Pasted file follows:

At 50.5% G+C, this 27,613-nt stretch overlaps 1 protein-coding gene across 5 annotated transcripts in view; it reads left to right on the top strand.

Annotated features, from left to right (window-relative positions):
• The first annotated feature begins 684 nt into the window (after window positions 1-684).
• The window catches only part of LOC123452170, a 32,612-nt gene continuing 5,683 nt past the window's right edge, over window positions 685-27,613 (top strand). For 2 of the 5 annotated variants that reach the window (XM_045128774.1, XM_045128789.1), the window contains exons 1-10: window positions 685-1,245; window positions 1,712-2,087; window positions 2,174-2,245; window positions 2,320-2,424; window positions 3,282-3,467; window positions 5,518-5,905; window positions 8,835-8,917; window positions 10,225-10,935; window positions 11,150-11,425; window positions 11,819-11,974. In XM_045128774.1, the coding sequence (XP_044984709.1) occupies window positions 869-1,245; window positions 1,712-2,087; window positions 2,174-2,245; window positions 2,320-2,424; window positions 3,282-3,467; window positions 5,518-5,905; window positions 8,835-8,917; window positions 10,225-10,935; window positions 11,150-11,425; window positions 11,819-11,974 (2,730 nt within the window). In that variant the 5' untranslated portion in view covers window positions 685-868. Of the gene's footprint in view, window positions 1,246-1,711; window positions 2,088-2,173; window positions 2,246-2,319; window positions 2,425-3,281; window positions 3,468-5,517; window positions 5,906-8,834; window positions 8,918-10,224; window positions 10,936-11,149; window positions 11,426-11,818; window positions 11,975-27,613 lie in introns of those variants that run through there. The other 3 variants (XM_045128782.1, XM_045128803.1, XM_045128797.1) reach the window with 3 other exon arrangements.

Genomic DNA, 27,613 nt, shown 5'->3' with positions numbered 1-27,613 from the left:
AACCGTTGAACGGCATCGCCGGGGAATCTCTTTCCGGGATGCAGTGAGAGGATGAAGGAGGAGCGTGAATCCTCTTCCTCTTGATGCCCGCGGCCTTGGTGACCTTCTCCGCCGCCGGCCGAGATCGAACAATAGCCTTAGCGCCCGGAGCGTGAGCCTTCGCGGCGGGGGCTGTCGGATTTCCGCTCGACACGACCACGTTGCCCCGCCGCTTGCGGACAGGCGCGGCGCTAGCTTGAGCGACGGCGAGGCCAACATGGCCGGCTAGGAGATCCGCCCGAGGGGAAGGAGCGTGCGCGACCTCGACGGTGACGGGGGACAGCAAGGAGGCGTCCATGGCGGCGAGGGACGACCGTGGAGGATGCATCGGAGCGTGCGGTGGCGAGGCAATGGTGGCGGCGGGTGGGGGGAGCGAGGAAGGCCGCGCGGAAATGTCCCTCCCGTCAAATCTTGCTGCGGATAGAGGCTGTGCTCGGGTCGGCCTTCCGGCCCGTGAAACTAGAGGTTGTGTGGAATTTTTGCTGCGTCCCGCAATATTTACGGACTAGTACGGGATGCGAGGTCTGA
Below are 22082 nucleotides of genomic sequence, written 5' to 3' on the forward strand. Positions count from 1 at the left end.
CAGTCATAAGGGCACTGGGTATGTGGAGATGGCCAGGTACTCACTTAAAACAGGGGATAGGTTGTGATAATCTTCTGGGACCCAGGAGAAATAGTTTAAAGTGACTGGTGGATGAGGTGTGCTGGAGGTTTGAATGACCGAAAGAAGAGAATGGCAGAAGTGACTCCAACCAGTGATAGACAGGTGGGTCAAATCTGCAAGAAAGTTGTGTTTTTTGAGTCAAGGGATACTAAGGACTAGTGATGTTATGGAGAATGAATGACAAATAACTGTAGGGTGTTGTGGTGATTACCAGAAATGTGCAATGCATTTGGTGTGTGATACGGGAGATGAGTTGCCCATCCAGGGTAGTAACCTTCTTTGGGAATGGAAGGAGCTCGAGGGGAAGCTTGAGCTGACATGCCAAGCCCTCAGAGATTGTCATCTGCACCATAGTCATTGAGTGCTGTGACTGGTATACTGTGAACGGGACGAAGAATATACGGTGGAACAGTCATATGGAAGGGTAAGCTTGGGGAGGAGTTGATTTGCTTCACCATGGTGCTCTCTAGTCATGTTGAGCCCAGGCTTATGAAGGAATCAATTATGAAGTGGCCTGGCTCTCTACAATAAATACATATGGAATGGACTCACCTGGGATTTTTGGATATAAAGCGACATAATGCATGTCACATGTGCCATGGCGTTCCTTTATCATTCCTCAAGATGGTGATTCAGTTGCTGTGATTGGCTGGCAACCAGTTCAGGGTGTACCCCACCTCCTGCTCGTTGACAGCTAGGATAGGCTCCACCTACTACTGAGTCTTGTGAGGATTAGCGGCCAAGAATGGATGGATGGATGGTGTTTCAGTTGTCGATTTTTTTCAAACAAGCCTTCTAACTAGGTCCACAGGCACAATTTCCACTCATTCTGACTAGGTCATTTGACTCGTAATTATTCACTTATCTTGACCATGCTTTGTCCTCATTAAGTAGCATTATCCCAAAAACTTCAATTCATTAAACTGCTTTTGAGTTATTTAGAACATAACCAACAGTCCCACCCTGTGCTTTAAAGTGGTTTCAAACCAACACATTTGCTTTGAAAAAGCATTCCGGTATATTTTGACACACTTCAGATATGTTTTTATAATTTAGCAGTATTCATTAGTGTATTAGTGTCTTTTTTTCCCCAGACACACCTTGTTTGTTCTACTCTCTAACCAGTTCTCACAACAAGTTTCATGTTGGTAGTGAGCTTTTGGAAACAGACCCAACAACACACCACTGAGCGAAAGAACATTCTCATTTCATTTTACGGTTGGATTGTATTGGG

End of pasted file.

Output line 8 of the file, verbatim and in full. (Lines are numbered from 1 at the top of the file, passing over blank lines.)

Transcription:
CAGTCATAAGGGCACTGGGTATGTGGAGATGGCCAGGTACTCACTTAAAACAGGGGATAGGTTGTGATAATCTTCTGGGACCCAGGAGAAATAGTTTAAAGTGACTGGTGGATGAGGTGTGCTGGAGGTTTGAATGACCGAAAGAAGAGAATGGCAGAAGTGACTCCAACCAGTGATAGACAGGTGGGTCAAATCTGCAAGAAAGTTGTGTTTTTTGAGTCAAGGGATACTAAGGACTAGTGATGTTATGGAGAATGAATGACAAATAACTGTAGGGTGTTGTGGTGATTACCAGAAATGTGCAATGCATTTGGTGTGTGATACGGGAGATGAGTTGCCCATCCAGGGTAGTAACCTTCTTTGGGAATGGAAGGAGCTCGAGGGGAAGCTTGAGCTGACATGCCAAGCCCTCAGAGATTGTCATCTGCACCATAGTCATTGAGTGCTGTGACTGGTATACTGTGAACGGGACGAAGAATATACGGTGGAACAGTCATATGGAAGGGTAAGCTTGGGGAGGAGTTGATTTGCTTCACCATGGTGCTCTCTAGTCATGTTGAGCCCAGGCTTATGAAGGAATCAATTATGAAGTGGCCTGGCTCTCTACAATAAATACATATGGAATGGACTCACCTGGGATTTTTGGATATAAAGCGACATAATGCATGTCACATGTGCCATGGCGTTCCTTTATCATTCCTCAAGATGGTGATTCAGTTGCTGTGATTGGCTGGCAACCAGTTCAGGGTGTACCCCACCTCCTGCTCGTTGACAGCTAGGATAGGCTCCACCTACTACTGAGTCTTGTGAGGATTAGCGGCCAAGAATGGATGGATGGATGGTGTTTCAGTTGTCGATTTTTTTCAAACAAGCCTTCTAACTAGGTCCACAGGCACAATTTCCACTCATTCTGACTAGGTCATTTGACTCGTAATTATTCACTTATCTTGACCATGCTTTGTCCTCATTAAGTAGCATTATCCCAAAAACTTCAATTCATTAAACTGCTTTTGAGTTATTTAGAACATAACCAACAGTCCCACCCTGTGCTTTAAAGTGGTTTCAAACCAACACATTTGCTTTGAAAAAGCATTCCGGTATATTTTGACACACTTCAGATATGTTTTTATAATTTAGCAGTATTCATTAGTGTATTAGTGTCTTTTTTTCCCCAGACACACCTTGTTTGTTCTACTCTCTAACCAGTTCTCACAACAAGTTTCATGTTGGTAGTGAGCTTTTGGAAACAGACCCAACAACACACCACTGAGCGAAAGAACATTCTCATTTCATTTTACGGTTGGATTGTATTGGG